BTW, Mark: it just occurred to me that you explicitly refer to the particularly high price the CPU you compare against.

That reminded me of something... so I did a quick search - and although I'm fine with comparing socket-vs-board -, to be fair I should share what I have found:

- The Xeon E5-2697v3 costs $2,769.99*, has a 145W TDP;
- The Tesla K40 costs $3,499.99*, has a 235W TDP.

I can only wonder what would a comparison between a pair of CPUs that match the price and TDP of the K40, e.g. two E5-2680v3: 2x$1,799.99* / 2x120W (capped at 117.5W each :).

*Prices from newegg.com

pSz, have you considered the cost of memory? The Xeon CPU price does not include 12GB of GDDR5 RAM with SSE, while the K40 price does. The Xeon CPU TDP does not include the power for the memory, while the K40 TDP does.

Good point! However, the GPU does need a host too, doesn't it?

Today this host would most often have at least as much memory as the GPU and in fact you will rarely have drastically less memory in GPU-equipped servers than in non-GPU equipped ones (given a fixed set of use-cases with a certain memory requirement). Plugging the K40 into a desktop box defeats the purpose of the Tesla (among other things its ECC), so the actual difference between the CPU-only and the CPU+GPU server platform that we should be comparing will likely boil down to two cases. Either single-socket + GPU vs dual socket without GPU comparison if density is not a concern. However, as a single-socket machine will have only so much memory bandwidth and PCI lanes on the CPU-side, quite likely a very realistic comparison is dual-socket lower-end CPU + GPU (e.g. 2x2620v3 + 2xK40) vs dual-socket higher-end CPU (e.g. 2x2680v3).

PS: You could of course throw in a third class of systems into the comparison: exotic stuff like the One Stop Systems 16-way 3U HDCA box which gives 14*16=224 GPUs/42U rack if we don't count switches and hosts, so more realistically 12*16=192 GPUs/rack (if feeding this beast with power and dissipating its heat is even possible in this setup). For workloads that are *very* parallel and very GPU-friendly such a system can do miracles. However, even this density is not unheard of in the CPU-only world. Take the Dell PowerEdge FX2 (up to four half-wide 1U 2s server module into 2U) which allows ~164 sockets in 42U = a rack, or the Supermicro MicroBlade (up to 28 2s modules in 7U) and based on specs up to 192 sockets/42U rack.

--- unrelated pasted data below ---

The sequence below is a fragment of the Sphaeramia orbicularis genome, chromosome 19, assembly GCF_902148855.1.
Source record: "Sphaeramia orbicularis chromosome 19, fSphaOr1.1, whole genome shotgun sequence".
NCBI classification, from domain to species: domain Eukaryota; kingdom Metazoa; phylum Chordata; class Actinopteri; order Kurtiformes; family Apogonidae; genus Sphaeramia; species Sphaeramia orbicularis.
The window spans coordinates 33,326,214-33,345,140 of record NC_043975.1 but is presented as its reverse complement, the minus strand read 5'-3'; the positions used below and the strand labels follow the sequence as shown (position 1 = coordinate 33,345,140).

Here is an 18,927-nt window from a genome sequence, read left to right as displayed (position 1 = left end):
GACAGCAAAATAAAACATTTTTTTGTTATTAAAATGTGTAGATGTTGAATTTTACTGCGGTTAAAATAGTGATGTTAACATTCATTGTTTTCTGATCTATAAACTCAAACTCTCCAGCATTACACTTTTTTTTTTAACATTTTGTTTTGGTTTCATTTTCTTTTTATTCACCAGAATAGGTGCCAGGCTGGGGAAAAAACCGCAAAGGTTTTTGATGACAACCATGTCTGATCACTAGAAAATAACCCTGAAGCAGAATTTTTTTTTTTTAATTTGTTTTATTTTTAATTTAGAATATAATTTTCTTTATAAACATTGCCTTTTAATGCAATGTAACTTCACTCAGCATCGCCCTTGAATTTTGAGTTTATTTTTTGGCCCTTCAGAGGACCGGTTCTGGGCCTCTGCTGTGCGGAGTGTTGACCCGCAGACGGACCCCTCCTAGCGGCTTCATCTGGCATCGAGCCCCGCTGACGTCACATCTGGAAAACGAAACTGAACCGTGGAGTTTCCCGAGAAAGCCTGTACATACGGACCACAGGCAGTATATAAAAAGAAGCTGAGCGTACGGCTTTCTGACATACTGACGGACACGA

I've given you the exact model number of CPU in the first comment. It is multi-thread capable (using OpenMP where appropriate) and it is SIMD enabled for BLAS operations (the sigmoid and softmax are not SIMD, understandably so, as the instructions to do SIMD for those operations are not obvious or universal). Amount of resources used on CPU is not recorded.

Perhaps I'm confused, but where exactly does your comment state what your article's "Table 2" compares against? And in my humble opinion, your article needs amending rather than comments that provide _additional_ data rather than fixing the existing stuff.

Please consider Mark's actions as inspiration. Instead of posting additional random info in the comments section, he actually posted new data and complete benchmark info *first* and foremost.

Let me say it again: I applaud his prompt and effective actions. At the same time we are instead arguing here (you and me) about something simple and straightforward: that the benchmark data in your article is incomplete (and possible bogus).

Soumith, thanks for the wonderful post! It was very interesting to read your blog. At any rate, I have a few questions about the source code for the LSTM. How can I get help / advice understanding the code? Specifically, I am wondering about the lines that look like the following:

local i2h = nn.Linear(params.rnn_size, 4*params.rnn_size)(x)

What exactly is the variable x doing there? Why is the function in the foillowing format?

foo (parm1, param2) (param3) ?

This would make sense if foo returns a function, but it doesn't seem that way...

Thanks in advance for your help!

-Hidekazu

Hi Hidekazu,

I wouldn't do justice to explaining this, compared to this excellent post by Adam Paszke who tears apart that piece of code and explains it with the help of nice diagrams and math:

http://apaszke.github.io/ls...

Thanks very much for the reference! This is very helpful!

Hi Walt. What do you mean by: "how do I talk to it"?

Thanks a lot for such easily understandable example of LSTM

Hi Soumith,
In the TDNN/CNN example, I believe there's some issue with this line:
m:add(nn.TemporalConvolution(sentenceLength, 150, embeddingSize))
From the nn readme for Temporal Convolution:
module = nn.TemporalConvolution(inputFrameSize, outputFrameSize, kW, [dW])
In above example, I guess the input-frame size is embeddingSize, and outputFrameSize is 150.
Hence, this seems more appropriate:
m:add(nn.TemporalConvolution(embeddingSize, 150))